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City mobility effort could take cut out of downtown parking

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The city of Aspen, in planing for this summer’s alternative transit mobility lab, has been meeting with downtown core retailers as it determines how many parking spaces will be removed for the sake of new bike lanes, street activations and pick-up and drop-off zones.

Some retailers reported alarm at a preliminary estimate of between 100 and 200 parking spaces off line this summer. However, the city’s parking director, Mitch Osur, said no final determination has been made and the number could be much less, particularly if officials planning the mobility lab come up short in their goal of raising $5.5 million. That is the estimated price tag on the most robust mobility lab offerings.

“We are not going to take away parking just to take away parking,” Osur said. Instead, any lost spaces will be for the benefit of some aspect of mobility lab programming.

The mobility lab is an initiative launched by Mayor Steve Skadron, who argues that Aspen, especially in the summer, is drowning in cars. It aims to get more single-occupancy drivers to leave the car at home — or at least the intercept lot — by bringing a slate of new alternate mobility platforms and strategies to Aspen for a three-month pilot from June through August 2018. These include a mobile application to connect carpoolers; more services to entice commuters to drop their car at exterior parking lots such as Brush Creek or Buttermilk; dockless shared e-bikes; and micro transit services to reach people in neighborhoods that are not served by the Roaring Fork Transportation Authority.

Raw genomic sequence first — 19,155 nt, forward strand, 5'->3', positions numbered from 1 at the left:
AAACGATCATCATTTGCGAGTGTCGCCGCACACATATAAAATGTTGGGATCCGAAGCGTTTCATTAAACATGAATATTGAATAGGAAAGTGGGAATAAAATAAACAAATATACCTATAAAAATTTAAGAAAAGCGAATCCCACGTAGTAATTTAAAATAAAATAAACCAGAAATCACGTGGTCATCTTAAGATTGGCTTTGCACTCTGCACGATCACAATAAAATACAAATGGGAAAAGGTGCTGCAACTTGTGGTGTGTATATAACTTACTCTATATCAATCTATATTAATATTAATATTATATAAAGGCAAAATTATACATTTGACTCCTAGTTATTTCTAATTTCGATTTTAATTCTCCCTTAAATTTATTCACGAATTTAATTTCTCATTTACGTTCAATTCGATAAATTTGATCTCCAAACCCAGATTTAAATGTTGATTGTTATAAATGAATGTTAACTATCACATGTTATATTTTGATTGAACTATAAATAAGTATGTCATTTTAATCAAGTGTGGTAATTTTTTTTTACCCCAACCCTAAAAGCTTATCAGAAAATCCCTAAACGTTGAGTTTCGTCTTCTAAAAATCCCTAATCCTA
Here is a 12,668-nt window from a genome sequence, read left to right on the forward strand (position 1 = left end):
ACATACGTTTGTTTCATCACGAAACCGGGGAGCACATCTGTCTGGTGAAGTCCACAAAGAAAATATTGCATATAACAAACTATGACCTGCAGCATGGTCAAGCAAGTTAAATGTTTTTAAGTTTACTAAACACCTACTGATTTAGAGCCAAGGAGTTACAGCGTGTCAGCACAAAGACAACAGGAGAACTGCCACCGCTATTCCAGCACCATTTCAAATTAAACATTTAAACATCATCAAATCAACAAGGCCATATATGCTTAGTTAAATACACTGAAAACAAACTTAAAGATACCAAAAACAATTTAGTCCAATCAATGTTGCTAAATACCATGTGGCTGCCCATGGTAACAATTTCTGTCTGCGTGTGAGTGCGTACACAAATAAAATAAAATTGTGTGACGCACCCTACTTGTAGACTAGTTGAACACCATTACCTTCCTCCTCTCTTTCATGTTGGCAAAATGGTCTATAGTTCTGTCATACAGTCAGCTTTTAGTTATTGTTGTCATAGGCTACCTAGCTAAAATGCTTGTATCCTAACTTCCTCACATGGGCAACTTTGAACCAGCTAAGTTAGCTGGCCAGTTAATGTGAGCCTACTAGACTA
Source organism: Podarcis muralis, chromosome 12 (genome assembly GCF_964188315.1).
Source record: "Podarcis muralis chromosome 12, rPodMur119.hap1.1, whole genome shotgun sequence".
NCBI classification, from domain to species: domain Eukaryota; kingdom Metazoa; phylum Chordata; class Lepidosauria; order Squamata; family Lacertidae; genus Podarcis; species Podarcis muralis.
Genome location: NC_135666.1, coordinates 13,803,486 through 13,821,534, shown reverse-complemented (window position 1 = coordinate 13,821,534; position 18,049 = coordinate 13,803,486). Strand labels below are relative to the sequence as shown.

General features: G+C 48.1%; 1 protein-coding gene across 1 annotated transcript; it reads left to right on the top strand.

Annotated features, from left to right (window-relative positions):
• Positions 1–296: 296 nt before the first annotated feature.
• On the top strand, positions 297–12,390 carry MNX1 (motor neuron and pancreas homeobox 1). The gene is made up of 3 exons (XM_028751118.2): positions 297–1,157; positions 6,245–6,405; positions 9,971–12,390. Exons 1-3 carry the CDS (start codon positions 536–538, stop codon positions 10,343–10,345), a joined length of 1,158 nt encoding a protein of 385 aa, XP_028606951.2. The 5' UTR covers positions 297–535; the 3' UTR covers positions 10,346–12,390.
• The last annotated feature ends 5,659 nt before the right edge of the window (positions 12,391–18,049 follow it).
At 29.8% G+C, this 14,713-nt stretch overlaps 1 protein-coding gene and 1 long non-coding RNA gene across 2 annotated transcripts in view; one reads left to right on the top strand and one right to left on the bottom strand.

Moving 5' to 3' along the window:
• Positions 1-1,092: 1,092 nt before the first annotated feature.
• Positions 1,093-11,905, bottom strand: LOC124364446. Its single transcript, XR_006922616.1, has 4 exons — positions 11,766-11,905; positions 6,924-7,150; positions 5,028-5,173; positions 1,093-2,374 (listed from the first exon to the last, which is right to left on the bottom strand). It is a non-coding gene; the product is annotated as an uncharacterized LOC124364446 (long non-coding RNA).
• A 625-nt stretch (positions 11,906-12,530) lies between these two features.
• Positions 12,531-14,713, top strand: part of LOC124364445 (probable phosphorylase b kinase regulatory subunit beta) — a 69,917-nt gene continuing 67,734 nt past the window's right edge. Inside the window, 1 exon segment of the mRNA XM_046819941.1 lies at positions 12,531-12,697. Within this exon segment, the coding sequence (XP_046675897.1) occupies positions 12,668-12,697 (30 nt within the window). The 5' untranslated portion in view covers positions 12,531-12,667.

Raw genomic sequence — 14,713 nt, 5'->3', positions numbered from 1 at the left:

The city has committed nearly $500,000 to the effort so far as officials barnstorm the country seeking to raise sponsorship dollars and in-kind contributions from other sources. Targets include auto manufacturers and telecommunications companies.

Osur said 15 downtown spaces will be converted to pick-up and drop-off zones for the expected influx of ride hailing and sharing services.

A potential parking loss could be related to a dedicated bike lane planned for Hopkins Avenue through the downtown core. The concept has two six-foot lanes running side by side, likely on the north side of the street, with a barrier protecting the bikeway from auto traffic.

Osur said it’s unclear if the protected bike lanes could share the street with parking. This city is also planning to turn Hopkins into a one-way for the duration of the lab, freeing up more room. However, this one-way plan is subject to approval by the Aspen Fire Department, which has its headquarters on Hopkins between Mill and Galena.

The city hopes to get an additional 800 to 1,000 people riding bikes for transportation during the lab. Osur said the dedicated bikeway is targeted at people who may not be as comfortable as everyday cyclists sharing streets with autos.

Other parking-related variables include the level of street activations that will take place. Ideas include an every-day farmers market, street games, book exchanges, performance stages and office and lounging space.

Businesses are also being encouraged to participate by bringing commercial operations onto the sidewalks and streets, in the form of outdoor dining or retail activations. But how many will participate is unclear. Osur that in preliminary conversations, some operators expressed concern about having to hire more employees to staff outdoor activations.

The city expects that the mobility lab may take some getting used to at first, but the hope is that by the second month, people who may have been frustrated about fewer parking spaces may come to appreciate the new offerings. Beyond getting more people out of their cars next summer, the lab is intended to help guide long-term mobility and traffic reduction strategies — so some of the pilot programs could become part of the permanent mix.


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